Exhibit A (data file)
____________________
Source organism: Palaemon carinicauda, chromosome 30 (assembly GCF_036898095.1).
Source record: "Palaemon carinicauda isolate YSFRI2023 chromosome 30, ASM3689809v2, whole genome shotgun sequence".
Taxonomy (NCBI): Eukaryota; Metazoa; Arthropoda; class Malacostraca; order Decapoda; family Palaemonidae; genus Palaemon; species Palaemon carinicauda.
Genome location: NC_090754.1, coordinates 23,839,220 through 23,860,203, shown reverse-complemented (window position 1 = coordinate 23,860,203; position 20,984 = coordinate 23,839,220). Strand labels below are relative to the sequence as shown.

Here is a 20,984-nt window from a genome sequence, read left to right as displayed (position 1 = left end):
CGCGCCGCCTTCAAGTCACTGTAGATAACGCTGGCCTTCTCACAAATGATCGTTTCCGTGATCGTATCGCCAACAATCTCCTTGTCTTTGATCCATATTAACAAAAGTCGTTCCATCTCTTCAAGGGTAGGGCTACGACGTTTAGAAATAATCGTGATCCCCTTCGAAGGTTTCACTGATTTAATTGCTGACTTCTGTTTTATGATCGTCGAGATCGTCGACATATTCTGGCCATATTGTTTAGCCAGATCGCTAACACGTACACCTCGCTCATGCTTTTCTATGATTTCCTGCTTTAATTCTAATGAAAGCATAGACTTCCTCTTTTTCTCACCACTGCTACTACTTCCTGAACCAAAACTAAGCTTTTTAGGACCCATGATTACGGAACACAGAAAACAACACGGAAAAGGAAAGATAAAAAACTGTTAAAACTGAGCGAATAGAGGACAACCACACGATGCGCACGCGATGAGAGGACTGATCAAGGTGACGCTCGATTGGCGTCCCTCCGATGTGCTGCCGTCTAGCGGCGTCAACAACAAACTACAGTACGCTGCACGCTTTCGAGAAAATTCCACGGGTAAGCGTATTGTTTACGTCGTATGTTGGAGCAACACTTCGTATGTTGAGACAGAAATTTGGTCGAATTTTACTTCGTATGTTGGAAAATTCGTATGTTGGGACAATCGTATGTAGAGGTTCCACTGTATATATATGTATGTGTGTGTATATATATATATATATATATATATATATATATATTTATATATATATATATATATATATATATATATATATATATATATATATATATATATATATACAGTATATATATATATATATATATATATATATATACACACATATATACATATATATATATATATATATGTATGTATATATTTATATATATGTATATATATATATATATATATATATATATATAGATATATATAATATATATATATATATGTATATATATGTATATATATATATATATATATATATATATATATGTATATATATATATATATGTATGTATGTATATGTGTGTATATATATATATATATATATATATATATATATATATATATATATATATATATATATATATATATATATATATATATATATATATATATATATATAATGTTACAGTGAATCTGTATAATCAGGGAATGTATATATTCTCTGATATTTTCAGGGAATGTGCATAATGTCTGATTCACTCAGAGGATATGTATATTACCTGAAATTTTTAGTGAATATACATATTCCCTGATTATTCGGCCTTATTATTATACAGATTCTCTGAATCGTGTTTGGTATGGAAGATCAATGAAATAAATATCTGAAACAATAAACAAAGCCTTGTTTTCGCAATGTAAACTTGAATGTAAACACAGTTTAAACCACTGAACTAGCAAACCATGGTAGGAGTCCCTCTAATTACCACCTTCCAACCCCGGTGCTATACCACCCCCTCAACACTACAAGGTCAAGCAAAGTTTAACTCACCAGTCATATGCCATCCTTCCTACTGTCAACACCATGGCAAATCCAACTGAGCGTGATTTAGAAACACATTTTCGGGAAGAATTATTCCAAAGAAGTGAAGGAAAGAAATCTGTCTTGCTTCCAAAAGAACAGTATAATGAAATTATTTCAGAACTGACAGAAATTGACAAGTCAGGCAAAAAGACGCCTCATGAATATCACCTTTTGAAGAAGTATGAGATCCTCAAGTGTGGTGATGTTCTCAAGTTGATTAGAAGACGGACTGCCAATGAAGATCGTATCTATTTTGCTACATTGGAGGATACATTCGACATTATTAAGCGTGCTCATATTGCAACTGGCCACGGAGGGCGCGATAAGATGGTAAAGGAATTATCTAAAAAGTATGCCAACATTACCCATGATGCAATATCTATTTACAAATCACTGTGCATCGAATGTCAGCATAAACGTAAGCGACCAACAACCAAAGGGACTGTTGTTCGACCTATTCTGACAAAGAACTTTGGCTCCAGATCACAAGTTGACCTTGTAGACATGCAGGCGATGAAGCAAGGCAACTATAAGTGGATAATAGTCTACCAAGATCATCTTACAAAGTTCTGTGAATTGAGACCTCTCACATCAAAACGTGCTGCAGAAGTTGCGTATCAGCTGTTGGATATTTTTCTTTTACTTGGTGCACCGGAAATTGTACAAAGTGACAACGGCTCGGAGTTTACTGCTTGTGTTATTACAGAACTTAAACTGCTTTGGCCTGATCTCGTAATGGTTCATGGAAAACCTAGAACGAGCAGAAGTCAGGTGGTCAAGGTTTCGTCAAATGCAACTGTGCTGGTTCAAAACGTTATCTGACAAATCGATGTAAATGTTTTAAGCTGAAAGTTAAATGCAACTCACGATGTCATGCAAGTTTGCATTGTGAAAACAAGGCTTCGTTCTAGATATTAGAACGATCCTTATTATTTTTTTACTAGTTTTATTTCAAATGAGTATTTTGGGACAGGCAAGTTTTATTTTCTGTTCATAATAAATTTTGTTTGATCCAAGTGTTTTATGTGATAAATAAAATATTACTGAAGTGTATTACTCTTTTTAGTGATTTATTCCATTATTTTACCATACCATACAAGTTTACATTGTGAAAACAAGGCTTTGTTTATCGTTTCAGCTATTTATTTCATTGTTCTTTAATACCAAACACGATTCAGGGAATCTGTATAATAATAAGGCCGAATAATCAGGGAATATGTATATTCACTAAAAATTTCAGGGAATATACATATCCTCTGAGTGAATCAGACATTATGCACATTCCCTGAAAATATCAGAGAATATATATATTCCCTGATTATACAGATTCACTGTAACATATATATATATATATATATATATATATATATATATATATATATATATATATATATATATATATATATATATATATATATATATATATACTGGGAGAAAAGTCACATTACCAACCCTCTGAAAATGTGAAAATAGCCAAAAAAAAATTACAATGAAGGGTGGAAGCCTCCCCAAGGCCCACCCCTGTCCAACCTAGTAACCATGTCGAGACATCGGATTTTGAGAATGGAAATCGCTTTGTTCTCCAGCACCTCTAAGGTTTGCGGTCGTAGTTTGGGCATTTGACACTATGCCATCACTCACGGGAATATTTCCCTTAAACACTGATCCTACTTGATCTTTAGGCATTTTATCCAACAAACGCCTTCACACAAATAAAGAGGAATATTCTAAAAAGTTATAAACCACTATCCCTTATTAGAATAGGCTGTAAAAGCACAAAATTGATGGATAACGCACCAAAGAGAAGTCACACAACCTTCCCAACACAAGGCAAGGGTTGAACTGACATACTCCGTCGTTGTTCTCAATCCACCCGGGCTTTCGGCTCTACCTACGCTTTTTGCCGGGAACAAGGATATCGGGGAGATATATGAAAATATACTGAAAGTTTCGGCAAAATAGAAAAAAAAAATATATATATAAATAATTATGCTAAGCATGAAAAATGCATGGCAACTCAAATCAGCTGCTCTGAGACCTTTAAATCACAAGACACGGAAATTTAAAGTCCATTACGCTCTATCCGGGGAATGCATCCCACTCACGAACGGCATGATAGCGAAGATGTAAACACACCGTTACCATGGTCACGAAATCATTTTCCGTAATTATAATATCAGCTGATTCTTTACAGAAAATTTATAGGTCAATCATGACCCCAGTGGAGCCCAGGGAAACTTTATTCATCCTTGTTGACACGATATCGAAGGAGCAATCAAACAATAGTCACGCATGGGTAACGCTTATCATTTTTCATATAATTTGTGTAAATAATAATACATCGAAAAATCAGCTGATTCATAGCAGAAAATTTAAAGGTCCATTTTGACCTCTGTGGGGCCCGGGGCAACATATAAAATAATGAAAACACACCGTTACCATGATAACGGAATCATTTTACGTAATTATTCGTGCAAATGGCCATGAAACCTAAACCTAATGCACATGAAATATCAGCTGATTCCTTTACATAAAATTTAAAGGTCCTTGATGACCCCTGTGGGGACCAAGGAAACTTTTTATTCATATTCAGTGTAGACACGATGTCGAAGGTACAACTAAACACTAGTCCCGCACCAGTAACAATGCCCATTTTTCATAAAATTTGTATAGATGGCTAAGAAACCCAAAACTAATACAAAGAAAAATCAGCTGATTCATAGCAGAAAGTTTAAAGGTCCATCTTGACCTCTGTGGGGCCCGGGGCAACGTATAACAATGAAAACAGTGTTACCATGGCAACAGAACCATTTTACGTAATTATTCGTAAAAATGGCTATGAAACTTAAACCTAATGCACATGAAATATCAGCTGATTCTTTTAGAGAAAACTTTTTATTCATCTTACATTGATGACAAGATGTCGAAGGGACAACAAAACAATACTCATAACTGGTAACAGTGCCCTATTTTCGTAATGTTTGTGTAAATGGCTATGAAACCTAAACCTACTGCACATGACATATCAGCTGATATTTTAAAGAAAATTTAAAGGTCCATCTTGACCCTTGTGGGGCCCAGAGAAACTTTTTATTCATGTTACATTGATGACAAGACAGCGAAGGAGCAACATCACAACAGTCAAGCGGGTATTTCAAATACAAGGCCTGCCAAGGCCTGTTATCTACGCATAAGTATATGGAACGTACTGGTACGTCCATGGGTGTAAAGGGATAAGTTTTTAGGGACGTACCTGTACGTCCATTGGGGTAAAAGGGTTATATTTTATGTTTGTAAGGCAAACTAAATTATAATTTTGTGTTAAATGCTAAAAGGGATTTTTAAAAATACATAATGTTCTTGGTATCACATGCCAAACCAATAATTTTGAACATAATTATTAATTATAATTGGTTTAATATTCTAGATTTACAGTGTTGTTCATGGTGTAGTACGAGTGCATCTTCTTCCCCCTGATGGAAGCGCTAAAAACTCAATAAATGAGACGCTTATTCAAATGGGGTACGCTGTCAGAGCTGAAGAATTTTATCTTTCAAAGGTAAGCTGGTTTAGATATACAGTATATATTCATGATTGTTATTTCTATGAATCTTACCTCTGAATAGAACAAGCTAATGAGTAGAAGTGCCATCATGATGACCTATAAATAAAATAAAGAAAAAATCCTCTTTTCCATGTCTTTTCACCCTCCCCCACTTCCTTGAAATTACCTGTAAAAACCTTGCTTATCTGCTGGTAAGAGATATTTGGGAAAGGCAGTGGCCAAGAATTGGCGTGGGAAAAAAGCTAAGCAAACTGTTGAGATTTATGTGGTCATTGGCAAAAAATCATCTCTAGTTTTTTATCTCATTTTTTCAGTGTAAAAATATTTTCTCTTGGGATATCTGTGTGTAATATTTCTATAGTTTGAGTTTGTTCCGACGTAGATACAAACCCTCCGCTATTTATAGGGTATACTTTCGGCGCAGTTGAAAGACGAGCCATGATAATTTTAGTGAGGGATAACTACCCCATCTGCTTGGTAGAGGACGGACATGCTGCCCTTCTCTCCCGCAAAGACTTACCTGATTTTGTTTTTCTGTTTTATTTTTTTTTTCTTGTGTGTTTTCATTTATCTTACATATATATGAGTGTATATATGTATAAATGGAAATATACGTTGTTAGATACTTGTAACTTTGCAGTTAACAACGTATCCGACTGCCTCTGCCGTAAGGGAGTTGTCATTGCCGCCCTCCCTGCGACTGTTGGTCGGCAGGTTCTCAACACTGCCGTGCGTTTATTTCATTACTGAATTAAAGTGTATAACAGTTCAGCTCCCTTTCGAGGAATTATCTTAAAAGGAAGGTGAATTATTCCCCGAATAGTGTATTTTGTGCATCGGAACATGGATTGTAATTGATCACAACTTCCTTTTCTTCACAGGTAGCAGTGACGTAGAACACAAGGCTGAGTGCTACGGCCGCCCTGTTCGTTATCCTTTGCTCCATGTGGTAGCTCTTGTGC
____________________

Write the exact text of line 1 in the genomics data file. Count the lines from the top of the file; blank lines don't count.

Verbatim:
Source organism: Palaemon carinicauda, chromosome 30 (assembly GCF_036898095.1).